# What is the “truth” of the electrostatic force?

I want to ask a question about the Coulomb force or the electrostatic force.

As you can see, there are these statements:

1) The electric force is a "vector quantity".

2) The electric force between two stationary charged objects is called the Electrostatic force.

3) The electrostatic force between two charges can be repulsive or attractive.

My problems are for each question:

1) If an electric force is a vector quantity, then why do we call the force between two charges "force"? Should it be called "forces" as there are two vectors in the case of "Coulomb's law" (meaning F12 and F21)?

2)+3) I only know what is called "the magnitude of the electrostatic force is $F=k q_1 q_2/ r^2$. But what is the electrostatic force?

Does the term "electrostatic force" mean (see the example in the picture):

1. The vector F12 and the vector F21 combined, or

2. either the vector F12 or the vector F21?

• You could say that for any force. It's Newton's Third Law. It seems like you're confused about what vectors and forces are, but I'm not sure how to help. – Wood Oct 17 '16 at 8:03
• When we say electrostatic force, we of course mean electrostatic force acting on a charged particle. Hence the 'electrostatic force' acting on q1 is $F_{21}$ and that acting on q2 is $F_{12}$. – Prasad Mani Oct 17 '16 at 8:09
• Oh I get it so you mean that F12 is an electrostatic force caused by q1 and the F21 is another one but caused by q2. But the problem is in the statement of Coulomb's law: "The electrostatic force between q1 and q2 is repulsive or attractive" – PandoraU.U.D Oct 17 '16 at 8:18
• According to that law or statement, the electrostatic force cannot be as we thought. – PandoraU.U.D Oct 17 '16 at 8:20

Think of it this way,the Earth exerts a force on a pebble which is directed towards the center of the Earth and this force is equal to its weight mg.
Also the pebble exerts an equal force just opposite in direction on the Earth.

Similarly,q1 exerts a force on q2,so does q2.Only a single force acts between the two charged particles.The only difference is the direction of the force is opposite for both the particles.

When we say the electrostatic force,it is the magnitude $F = kq1q2/r^{2}$ , and not the sum of $F_{12}$ and $F_{21}$.

Just think,if you combine the two vectors what you get is $0$ vector as the forces exactly cancel each other.

So,Electrostatic force is equal to the magnitude of $F_{12}$(and of course $F_{21}$) and acts in opposite directions on the two particles.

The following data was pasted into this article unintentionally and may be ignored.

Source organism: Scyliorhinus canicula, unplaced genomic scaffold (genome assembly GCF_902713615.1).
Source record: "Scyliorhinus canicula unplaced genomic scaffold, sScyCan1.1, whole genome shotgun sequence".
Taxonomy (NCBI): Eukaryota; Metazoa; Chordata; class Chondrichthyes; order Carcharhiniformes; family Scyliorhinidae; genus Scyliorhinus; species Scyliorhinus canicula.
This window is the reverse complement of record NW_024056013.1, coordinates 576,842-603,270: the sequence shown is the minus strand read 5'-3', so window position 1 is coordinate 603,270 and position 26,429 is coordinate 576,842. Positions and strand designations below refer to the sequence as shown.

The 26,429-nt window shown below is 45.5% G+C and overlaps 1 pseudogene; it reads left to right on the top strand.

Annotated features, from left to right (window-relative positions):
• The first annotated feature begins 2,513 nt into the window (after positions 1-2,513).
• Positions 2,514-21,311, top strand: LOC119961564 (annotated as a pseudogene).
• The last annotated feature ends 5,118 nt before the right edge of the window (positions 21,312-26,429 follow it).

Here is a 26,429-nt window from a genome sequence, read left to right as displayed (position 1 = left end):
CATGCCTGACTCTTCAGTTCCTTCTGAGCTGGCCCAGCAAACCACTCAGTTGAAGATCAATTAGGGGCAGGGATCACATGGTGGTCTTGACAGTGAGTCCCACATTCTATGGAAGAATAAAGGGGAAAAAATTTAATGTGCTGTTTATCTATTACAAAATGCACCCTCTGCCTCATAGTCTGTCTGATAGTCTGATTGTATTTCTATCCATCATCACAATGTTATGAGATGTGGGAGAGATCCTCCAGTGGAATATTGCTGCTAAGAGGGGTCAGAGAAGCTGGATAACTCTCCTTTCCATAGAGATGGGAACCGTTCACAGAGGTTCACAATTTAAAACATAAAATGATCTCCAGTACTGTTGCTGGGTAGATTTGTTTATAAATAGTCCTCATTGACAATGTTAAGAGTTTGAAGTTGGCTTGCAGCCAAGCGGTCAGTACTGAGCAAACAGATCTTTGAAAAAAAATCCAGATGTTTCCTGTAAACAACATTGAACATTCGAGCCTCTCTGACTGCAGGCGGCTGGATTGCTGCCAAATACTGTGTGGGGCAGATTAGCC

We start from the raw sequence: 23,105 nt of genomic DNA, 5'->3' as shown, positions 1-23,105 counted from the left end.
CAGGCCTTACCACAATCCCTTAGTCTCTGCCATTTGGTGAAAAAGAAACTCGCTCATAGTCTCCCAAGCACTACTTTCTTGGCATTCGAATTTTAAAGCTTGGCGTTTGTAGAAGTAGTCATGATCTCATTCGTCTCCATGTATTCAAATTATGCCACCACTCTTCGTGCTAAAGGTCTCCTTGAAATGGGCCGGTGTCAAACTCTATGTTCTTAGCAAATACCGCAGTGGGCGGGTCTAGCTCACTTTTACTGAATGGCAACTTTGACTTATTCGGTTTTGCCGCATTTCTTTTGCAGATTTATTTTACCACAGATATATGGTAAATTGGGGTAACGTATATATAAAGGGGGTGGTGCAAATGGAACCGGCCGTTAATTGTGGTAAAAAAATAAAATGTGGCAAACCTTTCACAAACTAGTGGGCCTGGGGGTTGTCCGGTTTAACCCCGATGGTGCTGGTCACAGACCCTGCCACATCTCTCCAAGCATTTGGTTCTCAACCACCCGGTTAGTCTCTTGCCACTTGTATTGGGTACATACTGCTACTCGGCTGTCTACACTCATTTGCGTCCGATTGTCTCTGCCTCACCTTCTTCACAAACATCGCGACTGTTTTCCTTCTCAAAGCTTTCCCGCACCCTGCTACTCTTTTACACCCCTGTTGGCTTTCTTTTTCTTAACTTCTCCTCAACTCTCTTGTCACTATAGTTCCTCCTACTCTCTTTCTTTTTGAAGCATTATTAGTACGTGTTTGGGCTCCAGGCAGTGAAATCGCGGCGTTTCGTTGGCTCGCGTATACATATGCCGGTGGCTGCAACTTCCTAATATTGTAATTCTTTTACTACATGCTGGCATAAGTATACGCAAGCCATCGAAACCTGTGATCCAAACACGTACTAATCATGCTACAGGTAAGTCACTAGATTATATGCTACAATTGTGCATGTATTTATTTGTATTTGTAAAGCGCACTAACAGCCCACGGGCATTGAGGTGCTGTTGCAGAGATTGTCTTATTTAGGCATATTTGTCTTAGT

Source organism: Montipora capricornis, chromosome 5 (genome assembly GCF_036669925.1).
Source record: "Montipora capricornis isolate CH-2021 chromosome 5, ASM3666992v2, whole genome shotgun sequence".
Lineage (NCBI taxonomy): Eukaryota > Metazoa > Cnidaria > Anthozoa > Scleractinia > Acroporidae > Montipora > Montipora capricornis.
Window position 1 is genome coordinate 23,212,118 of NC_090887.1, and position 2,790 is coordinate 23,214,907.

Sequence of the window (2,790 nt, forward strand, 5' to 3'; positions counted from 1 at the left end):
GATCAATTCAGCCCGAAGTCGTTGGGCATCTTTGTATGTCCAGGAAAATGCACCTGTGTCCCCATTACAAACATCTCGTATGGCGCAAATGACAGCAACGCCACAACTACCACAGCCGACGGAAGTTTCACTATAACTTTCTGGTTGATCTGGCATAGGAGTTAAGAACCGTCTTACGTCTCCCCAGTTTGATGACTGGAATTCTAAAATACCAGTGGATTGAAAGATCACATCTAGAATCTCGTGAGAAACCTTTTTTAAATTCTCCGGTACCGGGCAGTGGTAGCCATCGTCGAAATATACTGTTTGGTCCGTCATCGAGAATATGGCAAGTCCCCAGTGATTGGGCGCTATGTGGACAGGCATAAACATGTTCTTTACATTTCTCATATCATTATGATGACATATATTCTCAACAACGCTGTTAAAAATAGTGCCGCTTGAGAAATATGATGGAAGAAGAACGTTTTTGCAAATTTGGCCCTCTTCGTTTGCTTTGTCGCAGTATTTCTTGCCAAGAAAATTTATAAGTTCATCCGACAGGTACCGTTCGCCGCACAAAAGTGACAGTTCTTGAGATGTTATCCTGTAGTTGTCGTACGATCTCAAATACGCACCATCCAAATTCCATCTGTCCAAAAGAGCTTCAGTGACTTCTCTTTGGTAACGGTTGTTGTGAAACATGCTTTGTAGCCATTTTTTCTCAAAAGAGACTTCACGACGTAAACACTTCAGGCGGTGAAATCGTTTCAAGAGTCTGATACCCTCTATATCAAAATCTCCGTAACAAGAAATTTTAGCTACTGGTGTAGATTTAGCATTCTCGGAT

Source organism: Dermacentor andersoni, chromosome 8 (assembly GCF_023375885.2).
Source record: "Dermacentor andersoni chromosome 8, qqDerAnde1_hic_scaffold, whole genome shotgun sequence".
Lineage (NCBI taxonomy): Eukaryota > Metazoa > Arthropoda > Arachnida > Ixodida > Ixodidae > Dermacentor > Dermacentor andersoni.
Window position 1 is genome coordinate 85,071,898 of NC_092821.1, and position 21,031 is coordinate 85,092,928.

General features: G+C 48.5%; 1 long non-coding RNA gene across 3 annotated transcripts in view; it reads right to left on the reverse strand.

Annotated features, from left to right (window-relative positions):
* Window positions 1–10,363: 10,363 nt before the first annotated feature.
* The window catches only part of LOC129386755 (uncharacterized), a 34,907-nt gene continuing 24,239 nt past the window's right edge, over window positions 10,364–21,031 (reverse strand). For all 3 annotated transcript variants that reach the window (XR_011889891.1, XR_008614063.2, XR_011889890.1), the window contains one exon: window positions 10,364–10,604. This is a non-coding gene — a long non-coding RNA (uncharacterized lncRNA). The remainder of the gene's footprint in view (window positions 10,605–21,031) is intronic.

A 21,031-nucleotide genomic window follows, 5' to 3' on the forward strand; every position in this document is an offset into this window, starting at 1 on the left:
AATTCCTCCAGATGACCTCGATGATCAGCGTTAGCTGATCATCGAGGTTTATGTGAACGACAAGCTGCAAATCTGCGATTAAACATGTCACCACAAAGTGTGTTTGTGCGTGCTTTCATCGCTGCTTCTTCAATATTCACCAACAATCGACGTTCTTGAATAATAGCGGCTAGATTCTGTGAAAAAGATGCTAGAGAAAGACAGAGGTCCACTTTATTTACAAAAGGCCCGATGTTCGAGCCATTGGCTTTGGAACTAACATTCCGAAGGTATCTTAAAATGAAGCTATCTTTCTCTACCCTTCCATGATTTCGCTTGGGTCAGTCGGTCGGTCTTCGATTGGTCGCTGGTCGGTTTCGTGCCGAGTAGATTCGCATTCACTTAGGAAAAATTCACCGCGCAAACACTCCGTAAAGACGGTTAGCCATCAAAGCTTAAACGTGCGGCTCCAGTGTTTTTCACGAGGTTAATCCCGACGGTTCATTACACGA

• Hmmph ! So I get what you meant. The reason why they can't use "forces" because if they use forces (as F is a vector quantity), it would become "vector F12 + vector F21", right !? – PandoraU.U.D Oct 17 '16 at 8:39
• When you said "single", did you mean "one type of force" ? – PandoraU.U.D Oct 17 '16 at 8:39
• In any case you won't say forces,although you say it this way the Force on q2 is F and acts towards the right(when both are negatively charged). And by single I mean that the particles interact through a single force. Imagine the two particles(with opposite charges) are tied with each other by a rope.The first particle will pull the second one towards itself,and it will feel the same pull from the other particle. – P_RS Oct 17 '16 at 8:49
• Oh I get it, it's like the case of temperature equilibrium right. – PandoraU.U.D Oct 17 '16 at 8:50
• Object A 20 degree Celsius, Object B 100 degree Celsius. If they touch, the degree of either of two objects is 50 degree Celsius (not talking about the precise number), so it means there is only one value of Celsius degree but two objects !? – PandoraU.U.D Oct 17 '16 at 8:51

1) If an electric force is a vector quantity. Then why do we call the force between two charges "force" because it should be "forces" as there are two vectors in the case of "Coulomb's law". (meaning F12 and F21)

F12 is an electrostatic force. F21 is another electrostatic force.

Remember that when talking about forces, we always talk about a particular object that the forces work on. So, pick one particle, and you can talk about one electrostatic force exerted on it by something else.

2)+3) I only know what is called "the magnitude of the electrostatic force is F=k q1 q2/ r^2. But what is the electrostatic force.